Framestore Brings Dinosaur To United Nations To Address Climate Change, Avoid Extinction

By

Robert Goldrich
Friday, Oct. 29, 2021

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The United Nations Development Program (UNDP) has brought a ferocious, talking dinosaur to the United Nations’ headquarters to urge more climate action from global leaders, in this short film launched as the centerpiece of the organization’s new “Don’t Choose Extinction” campaign.

Bursting into the iconic United Nations General Assembly Hall, famous for history-making speeches by leaders from around the world, the imposing dinosaur tells an audience of shocked and bewildered diplomats and dignitaries that “it’s time humans stopped making excuses and started making changes” to address the climate crisis.

The film introduces the key issue of the campaign; the world is spending hundreds of billions of dollars on fossil fuel subsidies, while billions of people live in poverty. Priorities must shift if humanity and earth are to survive. The global pandemic has shaken us all, but it also provides a unique opportunity to re-imagine the future as a sustainable green future for all.  “Don’t Choose Extinction” is UNDP’s way of raising awareness around this monumental challenge.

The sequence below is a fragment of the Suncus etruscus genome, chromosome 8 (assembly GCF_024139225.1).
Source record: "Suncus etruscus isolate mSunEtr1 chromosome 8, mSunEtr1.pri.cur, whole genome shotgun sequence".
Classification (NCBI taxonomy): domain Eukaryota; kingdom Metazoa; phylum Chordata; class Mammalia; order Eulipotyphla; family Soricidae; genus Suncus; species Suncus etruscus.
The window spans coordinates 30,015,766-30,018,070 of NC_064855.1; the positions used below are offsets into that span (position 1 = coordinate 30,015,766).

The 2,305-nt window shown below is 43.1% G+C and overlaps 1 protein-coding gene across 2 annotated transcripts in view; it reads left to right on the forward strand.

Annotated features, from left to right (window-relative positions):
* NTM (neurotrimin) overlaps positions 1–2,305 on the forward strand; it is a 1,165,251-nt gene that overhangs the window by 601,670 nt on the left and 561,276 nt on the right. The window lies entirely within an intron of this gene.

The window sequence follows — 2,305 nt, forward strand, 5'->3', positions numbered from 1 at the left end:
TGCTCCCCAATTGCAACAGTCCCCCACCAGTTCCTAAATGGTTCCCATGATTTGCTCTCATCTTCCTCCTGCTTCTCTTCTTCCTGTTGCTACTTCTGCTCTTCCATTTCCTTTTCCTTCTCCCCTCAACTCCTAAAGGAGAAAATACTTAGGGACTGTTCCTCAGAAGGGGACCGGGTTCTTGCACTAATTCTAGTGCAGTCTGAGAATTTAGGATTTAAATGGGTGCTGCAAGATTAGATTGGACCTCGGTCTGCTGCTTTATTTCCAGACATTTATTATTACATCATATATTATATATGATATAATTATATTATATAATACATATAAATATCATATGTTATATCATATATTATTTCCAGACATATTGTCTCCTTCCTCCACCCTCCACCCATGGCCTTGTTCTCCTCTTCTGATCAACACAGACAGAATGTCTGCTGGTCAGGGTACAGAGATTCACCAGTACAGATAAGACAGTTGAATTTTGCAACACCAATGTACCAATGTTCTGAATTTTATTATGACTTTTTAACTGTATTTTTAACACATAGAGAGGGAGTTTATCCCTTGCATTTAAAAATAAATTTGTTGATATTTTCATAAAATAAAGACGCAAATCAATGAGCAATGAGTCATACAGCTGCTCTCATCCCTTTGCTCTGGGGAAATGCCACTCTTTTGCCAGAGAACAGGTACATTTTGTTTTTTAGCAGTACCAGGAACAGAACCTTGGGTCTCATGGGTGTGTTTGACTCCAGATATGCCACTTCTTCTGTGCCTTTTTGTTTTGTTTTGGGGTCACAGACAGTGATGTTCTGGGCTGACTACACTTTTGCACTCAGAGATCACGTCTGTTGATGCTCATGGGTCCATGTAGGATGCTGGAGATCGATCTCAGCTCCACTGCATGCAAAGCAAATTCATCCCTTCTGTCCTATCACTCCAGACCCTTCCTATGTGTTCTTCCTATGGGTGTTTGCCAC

Through the campaign UNDP is sparking a global conversation and urging people worldwide to take urgent climate action to help ensure we collectively meet the ambitions of the Paris Climate Agreement and the Sustainable Development Goals (SDGs.). 

Activista, a purpose-driven creative agency based in L.A., led the strategy and creation of the “Don’t Choose Extinction” platform including the launch of the film, which was written in collaboration with David Litt, Obama’s speech writer while in office. This first-ever film to be made inside the UN General Assembly using computer-generated imagery (CGI) features global celebrities voicing the dinosaur in numerous languages, including actors Jack Black (English), Eiza González (Spanish), Nikolaj Coster-Waldau (Danish), and Aïssa Maïga (French). The short film has been translated into 32 languages and counting.